Neighborhood Zoning Feud To Be Resolved In Court

Santa Claus Clashes With Two Ministers

April 22, 1997|By Tom Pelton | Tom Pelton,SUN STAFF

Neighbors who have dedicated their lives to the philosophy of "loving thy neighbor" are locked in a weird zoning battle that has pitted a man of the cloth against jolly old St. Nick.

The fight centers on whether Appalachian Mountain Ministries, a Christian charity that donates goods to poor people in southwest Virginia, is operating without a permit on residentially zoned Deep Creek Avenue in Arnold.

At odds are a clergyman who says he is doing the work of Jesus Christ and his complaining neighbor, a white-bearded retired man whose main vocation is dressing up as Santa Claus.

A Maryland District Court judge in Glen Burnie will be cast in the role of Solomon when he hears their case today.

There's nothing unusual about neighbors becoming vindictive over zoning complaints.

Neighbors turning each other in is common among the more than 5,000 complaints Anne Arundel zoning officials receive every year about unapproved home renovations, improperly parked cars and inadequate drainage.

What makes this case stand out is that the neighbors identify themselves with icons of Christian compassion.

One is the Rev. Emory Thacker, a 59-year-old former trucker who says he is doing the work of Jesus by running his charity.

Thacker and his wife, the Rev. Connie Thacker, 58, will be in court in today fighting an Anne Arundel County request for an injunction that could force them to stop operating out of their two-story frame home in a residential area.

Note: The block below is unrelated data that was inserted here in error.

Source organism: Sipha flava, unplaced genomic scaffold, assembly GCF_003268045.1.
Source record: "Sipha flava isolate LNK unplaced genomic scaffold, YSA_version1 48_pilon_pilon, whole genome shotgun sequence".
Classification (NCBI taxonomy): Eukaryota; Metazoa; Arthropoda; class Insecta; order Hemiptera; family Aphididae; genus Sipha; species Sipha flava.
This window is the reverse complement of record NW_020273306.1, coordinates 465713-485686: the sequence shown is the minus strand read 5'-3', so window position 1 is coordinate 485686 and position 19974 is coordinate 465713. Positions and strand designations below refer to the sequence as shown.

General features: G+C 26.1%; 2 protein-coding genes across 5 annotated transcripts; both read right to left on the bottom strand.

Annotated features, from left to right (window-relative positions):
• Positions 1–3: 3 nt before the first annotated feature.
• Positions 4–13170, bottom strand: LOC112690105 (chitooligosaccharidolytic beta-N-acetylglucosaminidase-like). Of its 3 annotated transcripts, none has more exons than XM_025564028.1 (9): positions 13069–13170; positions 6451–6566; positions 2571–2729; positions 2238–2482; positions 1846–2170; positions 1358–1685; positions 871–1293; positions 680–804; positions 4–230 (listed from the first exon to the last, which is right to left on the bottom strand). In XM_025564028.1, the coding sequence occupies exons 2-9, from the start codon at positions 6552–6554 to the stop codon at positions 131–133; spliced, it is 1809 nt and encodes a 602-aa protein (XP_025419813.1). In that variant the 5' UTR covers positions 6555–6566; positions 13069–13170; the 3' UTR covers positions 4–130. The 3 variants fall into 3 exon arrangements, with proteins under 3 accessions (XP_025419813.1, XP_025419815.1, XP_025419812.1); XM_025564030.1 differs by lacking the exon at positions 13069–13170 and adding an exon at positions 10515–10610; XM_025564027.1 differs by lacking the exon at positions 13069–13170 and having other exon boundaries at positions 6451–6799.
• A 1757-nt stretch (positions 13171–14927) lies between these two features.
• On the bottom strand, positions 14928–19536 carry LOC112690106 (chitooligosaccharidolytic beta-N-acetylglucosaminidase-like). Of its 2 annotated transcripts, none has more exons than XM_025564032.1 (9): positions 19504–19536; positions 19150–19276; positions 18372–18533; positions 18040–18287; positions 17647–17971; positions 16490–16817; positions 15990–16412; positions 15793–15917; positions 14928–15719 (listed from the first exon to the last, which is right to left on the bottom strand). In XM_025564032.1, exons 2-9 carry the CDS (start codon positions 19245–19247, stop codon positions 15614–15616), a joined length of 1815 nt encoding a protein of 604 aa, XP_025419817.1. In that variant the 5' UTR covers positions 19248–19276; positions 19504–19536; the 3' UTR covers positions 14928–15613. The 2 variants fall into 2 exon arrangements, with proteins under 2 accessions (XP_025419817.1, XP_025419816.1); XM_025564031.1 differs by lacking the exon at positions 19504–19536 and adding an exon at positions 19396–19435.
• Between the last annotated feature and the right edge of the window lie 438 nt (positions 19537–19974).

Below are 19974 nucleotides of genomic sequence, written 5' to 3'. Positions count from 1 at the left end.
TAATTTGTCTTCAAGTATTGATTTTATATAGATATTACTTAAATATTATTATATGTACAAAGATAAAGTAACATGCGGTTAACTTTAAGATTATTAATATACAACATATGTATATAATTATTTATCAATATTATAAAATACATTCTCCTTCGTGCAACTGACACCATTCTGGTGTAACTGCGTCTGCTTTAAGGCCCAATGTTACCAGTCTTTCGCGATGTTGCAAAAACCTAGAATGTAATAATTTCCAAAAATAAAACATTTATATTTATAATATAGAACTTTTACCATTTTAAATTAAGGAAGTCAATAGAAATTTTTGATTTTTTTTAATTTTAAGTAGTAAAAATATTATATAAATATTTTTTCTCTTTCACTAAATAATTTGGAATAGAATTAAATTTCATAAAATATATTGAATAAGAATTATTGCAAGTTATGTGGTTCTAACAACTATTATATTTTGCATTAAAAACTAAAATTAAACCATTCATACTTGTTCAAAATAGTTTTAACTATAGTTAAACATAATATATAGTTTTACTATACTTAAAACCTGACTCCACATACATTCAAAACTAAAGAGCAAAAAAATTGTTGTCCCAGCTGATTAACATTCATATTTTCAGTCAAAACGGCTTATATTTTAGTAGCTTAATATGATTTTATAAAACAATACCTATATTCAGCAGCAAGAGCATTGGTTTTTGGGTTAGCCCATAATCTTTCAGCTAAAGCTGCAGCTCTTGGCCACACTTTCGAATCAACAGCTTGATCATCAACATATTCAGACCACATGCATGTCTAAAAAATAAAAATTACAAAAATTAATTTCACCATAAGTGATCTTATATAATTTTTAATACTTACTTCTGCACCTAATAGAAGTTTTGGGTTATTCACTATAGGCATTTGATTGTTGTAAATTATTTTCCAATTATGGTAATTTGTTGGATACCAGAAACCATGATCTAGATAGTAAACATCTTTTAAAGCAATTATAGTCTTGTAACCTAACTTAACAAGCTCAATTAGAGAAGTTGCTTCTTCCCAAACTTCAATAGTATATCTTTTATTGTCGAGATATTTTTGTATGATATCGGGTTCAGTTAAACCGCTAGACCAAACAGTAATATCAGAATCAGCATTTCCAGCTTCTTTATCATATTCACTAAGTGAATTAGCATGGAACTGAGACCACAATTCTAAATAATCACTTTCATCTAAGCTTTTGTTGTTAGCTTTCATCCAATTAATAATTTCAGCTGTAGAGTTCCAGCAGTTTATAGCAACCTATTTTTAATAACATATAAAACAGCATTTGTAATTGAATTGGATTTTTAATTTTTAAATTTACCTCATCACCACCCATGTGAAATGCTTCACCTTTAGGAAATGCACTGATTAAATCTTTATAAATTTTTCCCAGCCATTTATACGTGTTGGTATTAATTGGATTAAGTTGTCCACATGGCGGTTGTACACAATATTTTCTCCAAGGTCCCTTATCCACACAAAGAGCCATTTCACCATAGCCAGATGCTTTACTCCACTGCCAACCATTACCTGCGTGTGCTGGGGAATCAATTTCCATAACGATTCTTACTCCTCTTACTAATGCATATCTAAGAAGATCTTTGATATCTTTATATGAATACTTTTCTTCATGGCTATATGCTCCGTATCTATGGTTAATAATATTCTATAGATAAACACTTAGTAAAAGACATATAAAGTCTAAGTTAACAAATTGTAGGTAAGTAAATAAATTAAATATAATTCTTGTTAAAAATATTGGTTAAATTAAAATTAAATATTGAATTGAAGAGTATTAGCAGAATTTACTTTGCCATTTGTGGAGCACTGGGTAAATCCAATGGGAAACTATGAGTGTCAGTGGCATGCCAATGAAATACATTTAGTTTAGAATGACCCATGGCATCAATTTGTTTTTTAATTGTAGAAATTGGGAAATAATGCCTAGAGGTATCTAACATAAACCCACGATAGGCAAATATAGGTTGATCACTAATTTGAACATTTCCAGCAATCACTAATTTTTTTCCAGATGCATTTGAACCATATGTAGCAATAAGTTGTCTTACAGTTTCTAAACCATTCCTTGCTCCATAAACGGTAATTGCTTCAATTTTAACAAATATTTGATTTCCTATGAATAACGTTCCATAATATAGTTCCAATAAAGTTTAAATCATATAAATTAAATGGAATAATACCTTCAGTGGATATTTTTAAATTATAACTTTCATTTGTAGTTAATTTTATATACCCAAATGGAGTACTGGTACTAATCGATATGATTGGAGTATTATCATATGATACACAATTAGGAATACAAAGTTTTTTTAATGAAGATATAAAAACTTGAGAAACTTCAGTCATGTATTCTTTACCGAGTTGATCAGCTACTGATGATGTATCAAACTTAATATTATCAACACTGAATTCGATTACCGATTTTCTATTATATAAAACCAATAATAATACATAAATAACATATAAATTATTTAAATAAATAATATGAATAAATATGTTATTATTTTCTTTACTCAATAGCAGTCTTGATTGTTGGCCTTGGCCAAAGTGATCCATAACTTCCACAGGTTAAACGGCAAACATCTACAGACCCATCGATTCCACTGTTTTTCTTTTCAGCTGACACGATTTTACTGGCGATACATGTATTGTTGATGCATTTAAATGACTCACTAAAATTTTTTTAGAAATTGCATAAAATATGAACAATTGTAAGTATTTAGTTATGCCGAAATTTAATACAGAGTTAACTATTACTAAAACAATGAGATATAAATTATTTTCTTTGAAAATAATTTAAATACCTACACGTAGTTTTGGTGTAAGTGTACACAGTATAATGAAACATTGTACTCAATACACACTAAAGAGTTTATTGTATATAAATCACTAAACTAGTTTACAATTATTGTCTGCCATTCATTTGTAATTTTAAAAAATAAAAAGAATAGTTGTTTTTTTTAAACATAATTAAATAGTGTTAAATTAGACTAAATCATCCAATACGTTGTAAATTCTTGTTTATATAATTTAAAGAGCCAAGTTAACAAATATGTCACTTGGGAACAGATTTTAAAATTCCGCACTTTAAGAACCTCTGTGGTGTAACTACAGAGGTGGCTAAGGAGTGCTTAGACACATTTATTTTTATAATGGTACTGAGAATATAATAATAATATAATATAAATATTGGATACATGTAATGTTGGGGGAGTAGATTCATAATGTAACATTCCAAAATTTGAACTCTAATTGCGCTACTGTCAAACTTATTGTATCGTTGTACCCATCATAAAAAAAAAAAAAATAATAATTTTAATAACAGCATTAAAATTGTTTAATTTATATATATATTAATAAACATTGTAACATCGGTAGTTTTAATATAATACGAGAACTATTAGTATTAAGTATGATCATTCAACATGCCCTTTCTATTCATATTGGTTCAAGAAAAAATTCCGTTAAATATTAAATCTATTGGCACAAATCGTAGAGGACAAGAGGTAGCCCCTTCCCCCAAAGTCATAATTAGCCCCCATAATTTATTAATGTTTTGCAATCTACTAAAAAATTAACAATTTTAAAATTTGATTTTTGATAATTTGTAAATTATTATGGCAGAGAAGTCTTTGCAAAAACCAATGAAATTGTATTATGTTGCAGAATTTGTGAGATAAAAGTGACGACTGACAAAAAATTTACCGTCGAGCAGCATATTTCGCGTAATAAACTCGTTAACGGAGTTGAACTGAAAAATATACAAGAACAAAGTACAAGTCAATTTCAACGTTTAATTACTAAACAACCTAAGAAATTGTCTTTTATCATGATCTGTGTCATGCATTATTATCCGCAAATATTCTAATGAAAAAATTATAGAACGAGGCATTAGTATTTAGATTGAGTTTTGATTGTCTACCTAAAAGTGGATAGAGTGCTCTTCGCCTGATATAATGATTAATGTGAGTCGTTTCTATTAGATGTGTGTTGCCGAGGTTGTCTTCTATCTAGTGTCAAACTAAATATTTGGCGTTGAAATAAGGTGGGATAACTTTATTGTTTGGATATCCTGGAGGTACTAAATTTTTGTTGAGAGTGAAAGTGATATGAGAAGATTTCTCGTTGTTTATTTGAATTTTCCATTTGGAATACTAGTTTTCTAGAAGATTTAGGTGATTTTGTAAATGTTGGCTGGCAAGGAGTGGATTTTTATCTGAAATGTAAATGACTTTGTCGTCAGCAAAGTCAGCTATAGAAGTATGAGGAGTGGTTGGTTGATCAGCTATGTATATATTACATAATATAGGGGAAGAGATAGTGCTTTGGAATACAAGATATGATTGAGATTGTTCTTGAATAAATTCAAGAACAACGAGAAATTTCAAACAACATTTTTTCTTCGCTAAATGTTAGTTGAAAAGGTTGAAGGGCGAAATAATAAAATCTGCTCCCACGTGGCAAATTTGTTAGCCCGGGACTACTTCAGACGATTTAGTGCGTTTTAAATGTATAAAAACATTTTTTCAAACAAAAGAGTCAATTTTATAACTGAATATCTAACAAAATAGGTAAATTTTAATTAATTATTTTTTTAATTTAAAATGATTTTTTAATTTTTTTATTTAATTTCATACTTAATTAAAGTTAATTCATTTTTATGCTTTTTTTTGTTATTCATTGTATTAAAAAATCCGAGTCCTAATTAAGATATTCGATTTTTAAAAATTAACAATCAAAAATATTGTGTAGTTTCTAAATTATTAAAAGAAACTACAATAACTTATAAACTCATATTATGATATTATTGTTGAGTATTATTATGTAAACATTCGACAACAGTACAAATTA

"I've never gone to court before, but if I have to go to court for Jesus, I certainly will," said Connie Thacker. "The Lord has raised up an attorney for us, and hopefully he will help us out."

Neighbors have complained that the Thackers use an unsightly truck, store donated goods in a shed too close to a property line, and leave used appliances and clothes scattered around their yard. The Thackers say they've done nothing wrong.

The loudest protests have come from Frank Fuller, a 63-year-old white-bearded former real estate investor who lives next door at 1070 Deep Creek Ave.

Fuller, a professionally jolly man who looks like Santa Claus, has devoted his retirement to making presentations to children about St. Nick.

"My neighbors think I'm the Antichrist because of this zoning issue," Fuller said, tugging anxiously on his beard on a recent afternoon. "But I'm not the Antichrist. I work as Santa Claus," he said.

He handed a reporter his business card, which reads "Santa Claus 1070 Deep Creek Ave., Arnold, MD, 21012."

Fuller's wife, Linda, 45, explained that she and her husband called the zoning department to complain about the Thackers because they leave ugly junk piles all over their yard. They also make a racket unloading their truck late at night, Linda Fuller said.

"He's [Emory Thacker] got his big Bible," Linda Fuller said. "But if heaven is where he's going, I don't want to go there. They are so ugly with the way they keep their property, it's hard to believe they are people of the cloth."

County zoning records describe a continuing dispute between the Fullers and Thackers, with the Fullers complaining about the Thackers' yard and the Thackers complaining about a large extension being added to the Fullers' house and decaying boats tied to piers behind their home in Deep Creek.

In one file, Emory Thacker complains vociferously about reports of "stuffed animals, an end table and lamp" being kept in a garage on the Fullers' property -- supposed evidence that the Fullers had someone living in the building without a permit.

The files also indicate that zoning officials are becoming a bit frightened of the unusual characters and their intemperate clash.

On Feb. 28, Fuller -- dressed in full St. Nicholas attire -- marched over to the zoning office and delivered a "Christmas present" of a cooler filled with oysters, according to county records.

County officials, fearing a bomb, called the police.

That incident is one of 134 entries in the soap-opera-like files on the neighborhood dispute.

"There are a lot of entries in these files," said zoning inspector Pamela Jordan. "But fortunately, we no longer have the oysters themselves on file."

Pub Date: 4/22/97

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